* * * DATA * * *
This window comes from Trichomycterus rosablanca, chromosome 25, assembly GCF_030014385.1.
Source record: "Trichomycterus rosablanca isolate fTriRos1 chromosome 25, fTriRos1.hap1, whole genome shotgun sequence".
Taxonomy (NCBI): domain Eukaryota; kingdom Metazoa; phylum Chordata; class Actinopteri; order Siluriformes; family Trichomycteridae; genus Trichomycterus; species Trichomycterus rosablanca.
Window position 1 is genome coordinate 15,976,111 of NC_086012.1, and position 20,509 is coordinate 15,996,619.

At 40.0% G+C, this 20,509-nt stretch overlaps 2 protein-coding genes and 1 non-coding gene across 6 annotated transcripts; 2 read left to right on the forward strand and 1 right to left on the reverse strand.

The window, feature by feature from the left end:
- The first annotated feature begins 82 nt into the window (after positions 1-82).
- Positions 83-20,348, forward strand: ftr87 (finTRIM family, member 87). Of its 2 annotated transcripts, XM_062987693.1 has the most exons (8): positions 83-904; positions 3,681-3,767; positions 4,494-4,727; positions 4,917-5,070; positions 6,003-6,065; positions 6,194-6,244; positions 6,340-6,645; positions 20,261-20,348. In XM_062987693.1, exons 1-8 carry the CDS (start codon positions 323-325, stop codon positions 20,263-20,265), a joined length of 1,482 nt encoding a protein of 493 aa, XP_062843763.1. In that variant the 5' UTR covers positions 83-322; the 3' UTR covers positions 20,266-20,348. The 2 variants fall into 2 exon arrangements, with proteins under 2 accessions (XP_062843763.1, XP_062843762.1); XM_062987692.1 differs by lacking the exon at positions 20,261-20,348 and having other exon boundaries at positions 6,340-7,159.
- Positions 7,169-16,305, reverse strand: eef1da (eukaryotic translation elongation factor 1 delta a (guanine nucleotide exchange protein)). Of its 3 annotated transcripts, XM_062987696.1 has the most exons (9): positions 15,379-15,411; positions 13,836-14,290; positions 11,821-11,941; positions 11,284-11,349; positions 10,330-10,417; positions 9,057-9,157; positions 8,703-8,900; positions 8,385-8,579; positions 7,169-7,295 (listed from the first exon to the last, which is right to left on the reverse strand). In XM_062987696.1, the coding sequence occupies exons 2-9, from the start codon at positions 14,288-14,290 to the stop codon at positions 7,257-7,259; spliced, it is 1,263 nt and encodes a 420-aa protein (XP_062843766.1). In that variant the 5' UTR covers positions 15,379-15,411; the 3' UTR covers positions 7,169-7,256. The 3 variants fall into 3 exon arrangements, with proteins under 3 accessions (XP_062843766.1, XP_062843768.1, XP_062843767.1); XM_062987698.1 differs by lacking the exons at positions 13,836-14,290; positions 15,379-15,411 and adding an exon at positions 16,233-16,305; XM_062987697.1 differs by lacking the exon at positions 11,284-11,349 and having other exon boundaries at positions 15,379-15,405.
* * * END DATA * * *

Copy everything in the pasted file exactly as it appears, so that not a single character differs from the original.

This window comes from Trichomycterus rosablanca, chromosome 25, assembly GCF_030014385.1.
Source record: "Trichomycterus rosablanca isolate fTriRos1 chromosome 25, fTriRos1.hap1, whole genome shotgun sequence".
Taxonomy (NCBI): domain Eukaryota; kingdom Metazoa; phylum Chordata; class Actinopteri; order Siluriformes; family Trichomycteridae; genus Trichomycterus; species Trichomycterus rosablanca.
Window position 1 is genome coordinate 15,976,111 of NC_086012.1, and position 20,509 is coordinate 15,996,619.

At 40.0% G+C, this 20,509-nt stretch overlaps 2 protein-coding genes and 1 non-coding gene across 6 annotated transcripts; 2 read left to right on the forward strand and 1 right to left on the reverse strand.

The window, feature by feature from the left end:
- The first annotated feature begins 82 nt into the window (after positions 1-82).
- Positions 83-20,348, forward strand: ftr87 (finTRIM family, member 87). Of its 2 annotated transcripts, XM_062987693.1 has the most exons (8): positions 83-904; positions 3,681-3,767; positions 4,494-4,727; positions 4,917-5,070; positions 6,003-6,065; positions 6,194-6,244; positions 6,340-6,645; positions 20,261-20,348. In XM_062987693.1, exons 1-8 carry the CDS (start codon positions 323-325, stop codon positions 20,263-20,265), a joined length of 1,482 nt encoding a protein of 493 aa, XP_062843763.1. In that variant the 5' UTR covers positions 83-322; the 3' UTR covers positions 20,266-20,348. The 2 variants fall into 2 exon arrangements, with proteins under 2 accessions (XP_062843763.1, XP_062843762.1); XM_062987692.1 differs by lacking the exon at positions 20,261-20,348 and having other exon boundaries at positions 6,340-7,159.
- Positions 7,169-16,305, reverse strand: eef1da (eukaryotic translation elongation factor 1 delta a (guanine nucleotide exchange protein)). Of its 3 annotated transcripts, XM_062987696.1 has the most exons (9): positions 15,379-15,411; positions 13,836-14,290; positions 11,821-11,941; positions 11,284-11,349; positions 10,330-10,417; positions 9,057-9,157; positions 8,703-8,900; positions 8,385-8,579; positions 7,169-7,295 (listed from the first exon to the last, which is right to left on the reverse strand). In XM_062987696.1, the coding sequence occupies exons 2-9, from the start codon at positions 14,288-14,290 to the stop codon at positions 7,257-7,259; spliced, it is 1,263 nt and encodes a 420-aa protein (XP_062843766.1). In that variant the 5' UTR covers positions 15,379-15,411; the 3' UTR covers positions 7,169-7,256. The 3 variants fall into 3 exon arrangements, with proteins under 3 accessions (XP_062843766.1, XP_062843768.1, XP_062843767.1); XM_062987698.1 differs by lacking the exons at positions 13,836-14,290; positions 15,379-15,411 and adding an exon at positions 16,233-16,305; XM_062987697.1 differs by lacking the exon at positions 11,284-11,349 and having other exon boundaries at positions 15,379-15,405.